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What is the role of Art in the face of Terror and War?


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#1 Alexandra

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Posted 11 September 2001 - 11:26 PM

All day I've been thinking of something Xena said in her first post yesterday, that she didn't feel like dancing. I almost posted, keep dancing, don't let them stop you.

What is the role of art, and artists, in the wake of September 11th? Stop dancing and mourn? Rage against terror and the inhumane through art? Depict the events, offer a catharsis? Comfort those who have suffered, or who are afraid? Glorify the goodness in man, make art about the soul, provide a model of goodness? All of the above, or something else?

#2 Helena

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Posted 12 September 2001 - 04:23 AM

This is an interesting question, and forgive me if I am somewhat incoherent,

Britten's War Requiem is prefaced with the words of the WW1 poet Wilfrd Owen - "All a poet can do today is warn". The tragedy, of course, is that the perpetrators of war do not listen to the warnings...

The arts can warn, they can interpret, they can certainly provide a catharsis. The arts are universal and do not (except in rare cases which are probably not great art) take sides.

I watched TV all yesterday, but I am not going to watch any more. I am very frightened for my younger son who works in London's financial centre and has many connections with America and the WTC - he could easily have been there, though he was not, but other people's sons were.

Tonight I had already planned to go to a performance of Mahler's 2nd Symphony - that is, if the conductor, Gerald Schwarz from Seattle - has arrived. I can't think of many things I would rather hear (only the War Requiem). It contains the words, if I translate from the German, "Mankind lies in greatest need, mankind lies in greatest pain". Well, that's true.

I have often looked round at both artists and audience in concerts and ballets and thought "This is the ultimate good" - this gathering of people dedicated to making or experiencing beauty.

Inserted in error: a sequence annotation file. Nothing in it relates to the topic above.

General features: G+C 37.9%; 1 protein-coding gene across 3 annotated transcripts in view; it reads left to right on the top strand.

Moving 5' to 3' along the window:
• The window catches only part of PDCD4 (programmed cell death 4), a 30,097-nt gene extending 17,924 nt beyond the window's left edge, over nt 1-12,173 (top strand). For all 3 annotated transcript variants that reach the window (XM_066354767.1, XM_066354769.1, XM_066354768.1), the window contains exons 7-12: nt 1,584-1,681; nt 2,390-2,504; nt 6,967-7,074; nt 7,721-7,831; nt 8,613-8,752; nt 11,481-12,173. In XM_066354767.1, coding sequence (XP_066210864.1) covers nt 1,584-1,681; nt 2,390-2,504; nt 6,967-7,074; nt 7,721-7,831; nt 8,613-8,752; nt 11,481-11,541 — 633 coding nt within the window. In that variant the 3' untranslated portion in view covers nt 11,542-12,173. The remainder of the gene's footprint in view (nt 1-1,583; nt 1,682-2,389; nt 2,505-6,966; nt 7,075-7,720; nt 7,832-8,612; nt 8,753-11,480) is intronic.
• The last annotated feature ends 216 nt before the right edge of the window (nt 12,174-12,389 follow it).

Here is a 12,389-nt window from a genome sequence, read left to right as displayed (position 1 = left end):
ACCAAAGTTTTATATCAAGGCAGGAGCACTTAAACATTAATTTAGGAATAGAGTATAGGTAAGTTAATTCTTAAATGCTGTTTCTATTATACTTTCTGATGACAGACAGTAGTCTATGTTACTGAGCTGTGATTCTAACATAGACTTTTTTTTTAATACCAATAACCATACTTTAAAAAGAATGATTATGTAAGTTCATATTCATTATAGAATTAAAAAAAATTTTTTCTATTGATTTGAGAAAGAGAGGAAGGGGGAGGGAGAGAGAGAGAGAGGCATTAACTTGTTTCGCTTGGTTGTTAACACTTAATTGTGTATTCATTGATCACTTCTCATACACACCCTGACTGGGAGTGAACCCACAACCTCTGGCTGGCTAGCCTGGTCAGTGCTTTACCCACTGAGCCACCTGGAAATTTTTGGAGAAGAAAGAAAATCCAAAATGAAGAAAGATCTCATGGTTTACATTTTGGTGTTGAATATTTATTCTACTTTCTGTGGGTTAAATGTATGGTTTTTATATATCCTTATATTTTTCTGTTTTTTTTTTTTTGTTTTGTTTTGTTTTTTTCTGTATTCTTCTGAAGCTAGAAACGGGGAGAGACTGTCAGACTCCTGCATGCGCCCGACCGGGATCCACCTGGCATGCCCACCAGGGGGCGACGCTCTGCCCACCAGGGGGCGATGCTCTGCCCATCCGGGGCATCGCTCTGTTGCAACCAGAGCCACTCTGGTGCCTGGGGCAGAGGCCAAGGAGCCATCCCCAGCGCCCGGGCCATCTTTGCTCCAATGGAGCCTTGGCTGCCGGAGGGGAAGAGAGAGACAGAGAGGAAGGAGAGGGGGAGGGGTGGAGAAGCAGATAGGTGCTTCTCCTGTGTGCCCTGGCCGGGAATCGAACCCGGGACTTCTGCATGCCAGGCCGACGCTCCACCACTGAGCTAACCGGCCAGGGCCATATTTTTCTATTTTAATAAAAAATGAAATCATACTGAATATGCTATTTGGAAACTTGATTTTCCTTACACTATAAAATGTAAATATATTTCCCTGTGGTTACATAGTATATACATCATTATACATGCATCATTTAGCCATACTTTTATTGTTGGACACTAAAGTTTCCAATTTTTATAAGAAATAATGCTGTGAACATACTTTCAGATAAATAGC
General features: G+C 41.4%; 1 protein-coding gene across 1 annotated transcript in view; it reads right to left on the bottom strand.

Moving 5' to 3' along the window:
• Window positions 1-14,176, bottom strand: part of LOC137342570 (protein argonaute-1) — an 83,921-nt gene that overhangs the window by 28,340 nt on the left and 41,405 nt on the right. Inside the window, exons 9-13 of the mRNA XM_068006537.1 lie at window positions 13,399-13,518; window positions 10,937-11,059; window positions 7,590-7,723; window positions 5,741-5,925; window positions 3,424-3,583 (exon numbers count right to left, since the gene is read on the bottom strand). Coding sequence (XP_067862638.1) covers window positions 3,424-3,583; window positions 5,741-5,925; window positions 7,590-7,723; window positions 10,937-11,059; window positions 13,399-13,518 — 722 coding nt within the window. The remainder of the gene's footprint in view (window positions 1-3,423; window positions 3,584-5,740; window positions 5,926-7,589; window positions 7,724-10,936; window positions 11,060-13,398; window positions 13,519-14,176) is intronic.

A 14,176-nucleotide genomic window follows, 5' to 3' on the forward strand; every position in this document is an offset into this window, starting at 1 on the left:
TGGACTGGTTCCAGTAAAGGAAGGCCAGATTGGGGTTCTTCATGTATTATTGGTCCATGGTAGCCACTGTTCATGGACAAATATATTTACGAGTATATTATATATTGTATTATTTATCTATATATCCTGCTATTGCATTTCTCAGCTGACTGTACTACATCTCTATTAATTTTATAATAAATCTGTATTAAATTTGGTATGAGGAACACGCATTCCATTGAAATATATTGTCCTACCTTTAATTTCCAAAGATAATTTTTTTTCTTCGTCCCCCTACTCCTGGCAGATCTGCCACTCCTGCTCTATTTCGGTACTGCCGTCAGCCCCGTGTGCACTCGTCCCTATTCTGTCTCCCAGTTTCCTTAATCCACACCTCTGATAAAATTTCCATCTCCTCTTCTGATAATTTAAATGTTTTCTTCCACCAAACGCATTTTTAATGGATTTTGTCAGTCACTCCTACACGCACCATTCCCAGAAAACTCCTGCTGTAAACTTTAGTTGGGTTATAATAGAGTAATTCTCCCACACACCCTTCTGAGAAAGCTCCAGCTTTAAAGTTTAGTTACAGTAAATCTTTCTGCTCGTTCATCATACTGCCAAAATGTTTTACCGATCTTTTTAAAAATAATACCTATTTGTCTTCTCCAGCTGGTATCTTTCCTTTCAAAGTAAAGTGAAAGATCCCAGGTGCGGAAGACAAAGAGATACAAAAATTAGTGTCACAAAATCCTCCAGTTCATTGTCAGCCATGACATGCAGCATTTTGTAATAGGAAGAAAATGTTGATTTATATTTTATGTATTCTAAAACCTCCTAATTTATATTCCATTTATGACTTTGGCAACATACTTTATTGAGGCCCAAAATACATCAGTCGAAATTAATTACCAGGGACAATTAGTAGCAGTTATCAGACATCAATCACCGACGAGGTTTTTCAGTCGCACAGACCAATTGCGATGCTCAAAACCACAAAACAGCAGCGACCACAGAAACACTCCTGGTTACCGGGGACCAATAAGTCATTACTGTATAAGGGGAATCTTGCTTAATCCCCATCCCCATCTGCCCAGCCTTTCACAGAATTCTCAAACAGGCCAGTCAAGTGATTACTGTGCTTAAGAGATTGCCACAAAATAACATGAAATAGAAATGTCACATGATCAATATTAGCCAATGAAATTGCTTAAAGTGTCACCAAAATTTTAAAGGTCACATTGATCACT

It is in the arts that we see humanity's greatness; otherwise, when "the world turns on its dark side" (a quotation from Michael Tippett's Child of our Time) we might despair.

[ 09-12-2001: Message edited by: Helena ]

#3 vagansmom

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Posted 12 September 2001 - 07:51 AM

This comment, I believe, isn't so tangential that it doesn't belong here. I was struck last night by the sight of the members of Congress singing a bit from "God Bless America". It was the fact that they chose SINGING as their way of expressing their deep emotion that moved me.

#4 Jaana Heino

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Posted 12 September 2001 - 08:03 AM

I would say, as an answer to the first question, all of the above and in addition the most important: to go on with their art, expressing what is in their hearts and trying to create beauty to the world for those to whom it might seem that there is none left.
It is, I feel, important to show that art and beauty and goodness are so important that we will *not* let terror and grief and acts of hatred stop it, and I think the artists shoul bear an even greater responsibility in this.

True, dancing happy dances and singing joyful songs might be difficult, but there is beauty and goodness and, well, mental healing also in the sad ones, and also if a joyous part is made more somber by the dancer's sorrow it only makes it better, I think.

I don't know if you see what I mean... I cannot very well express it in English, I'm afraid.

#5 ~A.C~

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Posted 12 September 2001 - 09:12 AM

We face oblivion, and destruction, and art must always be there.

It is all we can say. Just go back to your classes, your job, your play, and keep creating art. It is in time of war that many great works have been completed. Tchaikovsky's 1812 overture comes to mind. I think that the pen over the sword argument should remain in our heads.

#6 mbjerk

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Posted 12 September 2001 - 02:04 PM

I await the next performance of "The Green Table". Or better, the next choreographer's equally compelling antiwar or antiviolence statement.

Dance for me, as religion for some, allows us to reach beyond the day-to-day. It lets me join a community bonded by beauty, thought and spirit while exploring both sides of the human equation.

#7 ScottieGDE13

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Posted 12 September 2001 - 03:59 PM

Speaking as a student in the typical US high school-

All we (being students far away from the terrorism but still affected by it) have been hearing lately from teachers and directors is about the purpose of terrorism. I even heard Colin Powell say it today. The ultimate purpose of terrorism is to strike fear in people and keep them from going about with their lives. They have told us that if we let ourselves get caught up in it, begin to fear being in public, flying in airplanes, visiting tourist attractions, even going to work... we are letting them win. Therefore we should go on as we always have. So, while there is nothing wrong with taking a day off to mourn, if you dance, continue and don't let them accomplish their goal.